Monday, July 24, 2017

Low-cost flying in for the long haul

New Delhi: Barely hours after the Union Cabinet gave an in-principle approval to national carrier Air India’s strategic disinvestment late last month, India’s biggest low-cost airline IndiGo jumped into the fray showing interest in taking over the debt-laden, loss-making airline.

However, at the heart of IndiGo’s interest lies its strategy to start long-haul international operations replicating a successful low-cost model which the airline follows on domestic routes. The airline’s promoters made it clear — the plan is to start long-haul international operations, with or without Air India.

In May, another interesting development in the aviation space unfolded when low-cost airline SpiceJet’s chairman and managing director Ajay Singh said he planned to introduce a direct Delhi-London flight at ₹30,000 for a round trip. The fare quoted by Mr. Singh was much lower than ₹40,000-₹45,000 a ticket being offered by other airlines on this popular route. He said the airline woud look at unbundling services such as food, beverage and Wi-Fi from the fare component, essentially sticking to a low-cost model on a longer duration international flight.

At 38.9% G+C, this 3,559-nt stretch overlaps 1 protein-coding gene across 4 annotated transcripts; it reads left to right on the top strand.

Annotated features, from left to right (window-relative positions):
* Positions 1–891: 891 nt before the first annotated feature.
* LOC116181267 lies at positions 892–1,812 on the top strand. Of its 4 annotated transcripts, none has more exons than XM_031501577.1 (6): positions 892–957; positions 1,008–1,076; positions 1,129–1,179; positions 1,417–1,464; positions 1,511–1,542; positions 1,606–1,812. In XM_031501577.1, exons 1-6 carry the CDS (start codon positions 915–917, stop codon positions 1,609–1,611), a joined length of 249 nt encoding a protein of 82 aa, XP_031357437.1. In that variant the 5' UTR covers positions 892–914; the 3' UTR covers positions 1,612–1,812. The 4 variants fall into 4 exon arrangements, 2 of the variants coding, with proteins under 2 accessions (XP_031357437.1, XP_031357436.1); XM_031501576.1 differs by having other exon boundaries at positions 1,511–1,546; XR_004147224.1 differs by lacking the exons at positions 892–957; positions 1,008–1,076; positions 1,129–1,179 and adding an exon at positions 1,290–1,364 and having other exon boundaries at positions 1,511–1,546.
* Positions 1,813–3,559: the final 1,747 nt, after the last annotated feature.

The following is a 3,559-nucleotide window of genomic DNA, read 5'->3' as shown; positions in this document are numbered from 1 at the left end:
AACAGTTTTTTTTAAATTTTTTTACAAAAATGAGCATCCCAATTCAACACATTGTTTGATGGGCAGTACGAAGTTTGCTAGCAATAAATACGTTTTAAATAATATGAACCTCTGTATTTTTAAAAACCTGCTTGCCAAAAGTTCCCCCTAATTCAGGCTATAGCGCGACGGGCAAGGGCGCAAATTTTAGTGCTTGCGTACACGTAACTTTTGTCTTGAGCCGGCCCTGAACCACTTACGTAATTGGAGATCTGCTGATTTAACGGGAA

The difference between a low-cost and a full-service carrier is simple. Low-cost airlines sell only the core product i.e. a seat to travel from one point to another to the passenger as a part of the airfare and passengers need to pay separately for the frills. Full-service airlines offer passengers a host of value added services, including in-flight meals, free beverages, and lounge for frequent fliers, among others but generally at a higher fare as these elements are packaged together.
In India, the market share of low-cost airlines such as IndiGo, SpiceJet and GoAir has expanded from about 24% in 2006-07 to 65% in 2015-16 compared with full-service airlines such as Jet Airways and Air India.

The compounded annual growth rate (CAGR) of 11.7% of low-cost airlines in the nine-year period compared with an 8% dip for full-service airlines shows that the former now occupied the imagination of the Indian flyer.

But can the magic of a low-cost model in flightsof between one and three hours duration be replicated on a 10-12 hour journey on international flights?
23/07/17 Somesh Jha/The Hindu